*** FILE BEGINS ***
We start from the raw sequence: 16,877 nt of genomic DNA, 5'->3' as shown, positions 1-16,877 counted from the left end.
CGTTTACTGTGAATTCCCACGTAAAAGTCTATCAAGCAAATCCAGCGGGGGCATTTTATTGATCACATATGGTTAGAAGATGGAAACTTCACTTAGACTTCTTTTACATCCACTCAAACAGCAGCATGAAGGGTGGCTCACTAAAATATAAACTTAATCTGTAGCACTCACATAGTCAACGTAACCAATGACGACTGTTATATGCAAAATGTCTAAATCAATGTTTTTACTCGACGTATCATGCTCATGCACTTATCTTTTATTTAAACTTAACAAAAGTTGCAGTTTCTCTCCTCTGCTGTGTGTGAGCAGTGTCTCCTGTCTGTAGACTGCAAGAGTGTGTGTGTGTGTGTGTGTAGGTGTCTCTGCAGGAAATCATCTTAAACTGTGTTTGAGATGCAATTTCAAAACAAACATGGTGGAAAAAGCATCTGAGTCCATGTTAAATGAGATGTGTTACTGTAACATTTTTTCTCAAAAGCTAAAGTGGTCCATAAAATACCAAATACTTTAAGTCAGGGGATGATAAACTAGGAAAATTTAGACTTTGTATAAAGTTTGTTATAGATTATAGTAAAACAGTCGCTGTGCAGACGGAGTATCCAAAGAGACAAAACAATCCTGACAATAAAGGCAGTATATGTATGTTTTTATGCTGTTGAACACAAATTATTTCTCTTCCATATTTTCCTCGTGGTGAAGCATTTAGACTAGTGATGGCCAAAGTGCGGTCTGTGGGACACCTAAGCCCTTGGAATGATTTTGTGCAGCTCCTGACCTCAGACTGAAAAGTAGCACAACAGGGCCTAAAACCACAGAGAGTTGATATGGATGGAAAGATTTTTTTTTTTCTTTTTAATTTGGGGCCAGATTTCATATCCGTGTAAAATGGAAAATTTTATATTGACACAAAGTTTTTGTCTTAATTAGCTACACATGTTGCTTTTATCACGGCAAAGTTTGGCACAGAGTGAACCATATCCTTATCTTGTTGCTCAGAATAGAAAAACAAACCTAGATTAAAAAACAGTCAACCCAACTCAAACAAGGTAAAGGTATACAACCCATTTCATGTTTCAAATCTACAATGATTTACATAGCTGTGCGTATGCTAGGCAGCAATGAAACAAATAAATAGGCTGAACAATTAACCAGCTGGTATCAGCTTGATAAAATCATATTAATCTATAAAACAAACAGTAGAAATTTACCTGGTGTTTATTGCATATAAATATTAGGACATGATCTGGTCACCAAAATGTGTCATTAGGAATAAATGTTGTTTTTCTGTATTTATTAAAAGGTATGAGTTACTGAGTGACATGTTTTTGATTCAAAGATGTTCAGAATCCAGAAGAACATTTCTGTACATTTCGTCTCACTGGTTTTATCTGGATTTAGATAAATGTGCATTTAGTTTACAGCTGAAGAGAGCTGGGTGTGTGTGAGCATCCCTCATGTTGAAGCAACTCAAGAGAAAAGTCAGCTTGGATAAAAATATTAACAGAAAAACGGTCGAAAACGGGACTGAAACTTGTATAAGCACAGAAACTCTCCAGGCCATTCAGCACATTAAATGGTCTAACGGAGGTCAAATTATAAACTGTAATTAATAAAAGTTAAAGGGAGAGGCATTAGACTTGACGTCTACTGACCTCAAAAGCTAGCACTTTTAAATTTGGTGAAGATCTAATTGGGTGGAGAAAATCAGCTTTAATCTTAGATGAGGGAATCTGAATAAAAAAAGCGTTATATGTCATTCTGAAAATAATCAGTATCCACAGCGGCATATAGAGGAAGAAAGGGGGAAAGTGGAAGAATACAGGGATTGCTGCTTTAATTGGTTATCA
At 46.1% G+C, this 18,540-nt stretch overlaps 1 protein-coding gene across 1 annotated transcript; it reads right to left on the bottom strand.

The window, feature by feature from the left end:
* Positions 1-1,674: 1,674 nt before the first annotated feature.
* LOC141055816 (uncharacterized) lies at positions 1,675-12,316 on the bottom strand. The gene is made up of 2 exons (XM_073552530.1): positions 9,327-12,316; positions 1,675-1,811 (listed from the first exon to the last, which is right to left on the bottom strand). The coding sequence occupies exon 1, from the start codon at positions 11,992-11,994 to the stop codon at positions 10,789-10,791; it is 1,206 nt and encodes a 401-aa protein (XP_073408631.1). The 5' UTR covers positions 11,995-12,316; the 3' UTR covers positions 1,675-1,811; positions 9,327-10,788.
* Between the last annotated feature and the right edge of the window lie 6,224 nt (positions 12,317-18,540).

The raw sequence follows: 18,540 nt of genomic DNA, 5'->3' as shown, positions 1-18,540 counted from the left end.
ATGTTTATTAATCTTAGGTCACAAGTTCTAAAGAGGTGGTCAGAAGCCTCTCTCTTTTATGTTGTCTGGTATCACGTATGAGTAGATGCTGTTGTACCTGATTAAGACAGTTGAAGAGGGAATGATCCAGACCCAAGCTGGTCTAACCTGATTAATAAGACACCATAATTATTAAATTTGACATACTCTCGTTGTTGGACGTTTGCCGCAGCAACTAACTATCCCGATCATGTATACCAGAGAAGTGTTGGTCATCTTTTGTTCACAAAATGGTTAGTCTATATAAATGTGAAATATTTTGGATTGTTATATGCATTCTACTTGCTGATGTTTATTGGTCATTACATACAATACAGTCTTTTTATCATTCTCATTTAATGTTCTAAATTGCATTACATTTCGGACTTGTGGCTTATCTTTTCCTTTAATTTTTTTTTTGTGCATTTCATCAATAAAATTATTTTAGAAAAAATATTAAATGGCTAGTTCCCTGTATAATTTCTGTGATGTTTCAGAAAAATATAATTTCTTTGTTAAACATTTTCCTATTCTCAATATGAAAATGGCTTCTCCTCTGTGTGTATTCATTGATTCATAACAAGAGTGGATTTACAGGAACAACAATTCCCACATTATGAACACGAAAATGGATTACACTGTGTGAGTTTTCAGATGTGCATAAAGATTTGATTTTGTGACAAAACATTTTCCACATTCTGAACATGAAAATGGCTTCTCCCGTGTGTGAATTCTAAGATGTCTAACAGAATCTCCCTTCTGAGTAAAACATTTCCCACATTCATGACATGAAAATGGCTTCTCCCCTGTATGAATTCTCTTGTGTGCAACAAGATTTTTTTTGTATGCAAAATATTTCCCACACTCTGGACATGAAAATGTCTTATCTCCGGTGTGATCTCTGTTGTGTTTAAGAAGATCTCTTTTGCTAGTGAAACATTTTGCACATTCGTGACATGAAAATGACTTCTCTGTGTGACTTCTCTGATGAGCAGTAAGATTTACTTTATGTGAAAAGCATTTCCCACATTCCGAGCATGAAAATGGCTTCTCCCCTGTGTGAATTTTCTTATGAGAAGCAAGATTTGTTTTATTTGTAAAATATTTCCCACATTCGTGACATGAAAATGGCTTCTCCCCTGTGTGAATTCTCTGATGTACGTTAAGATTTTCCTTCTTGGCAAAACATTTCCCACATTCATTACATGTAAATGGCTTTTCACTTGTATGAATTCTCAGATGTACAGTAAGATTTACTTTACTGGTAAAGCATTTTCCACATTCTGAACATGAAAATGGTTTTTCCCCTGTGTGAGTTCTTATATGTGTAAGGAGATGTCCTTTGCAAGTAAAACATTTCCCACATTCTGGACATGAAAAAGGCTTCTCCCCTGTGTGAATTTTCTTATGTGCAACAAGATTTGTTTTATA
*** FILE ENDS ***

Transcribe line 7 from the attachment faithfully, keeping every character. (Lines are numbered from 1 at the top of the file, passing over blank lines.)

* Between the last annotated feature and the right edge of the window lie 6,224 nt (positions 12,317-18,540).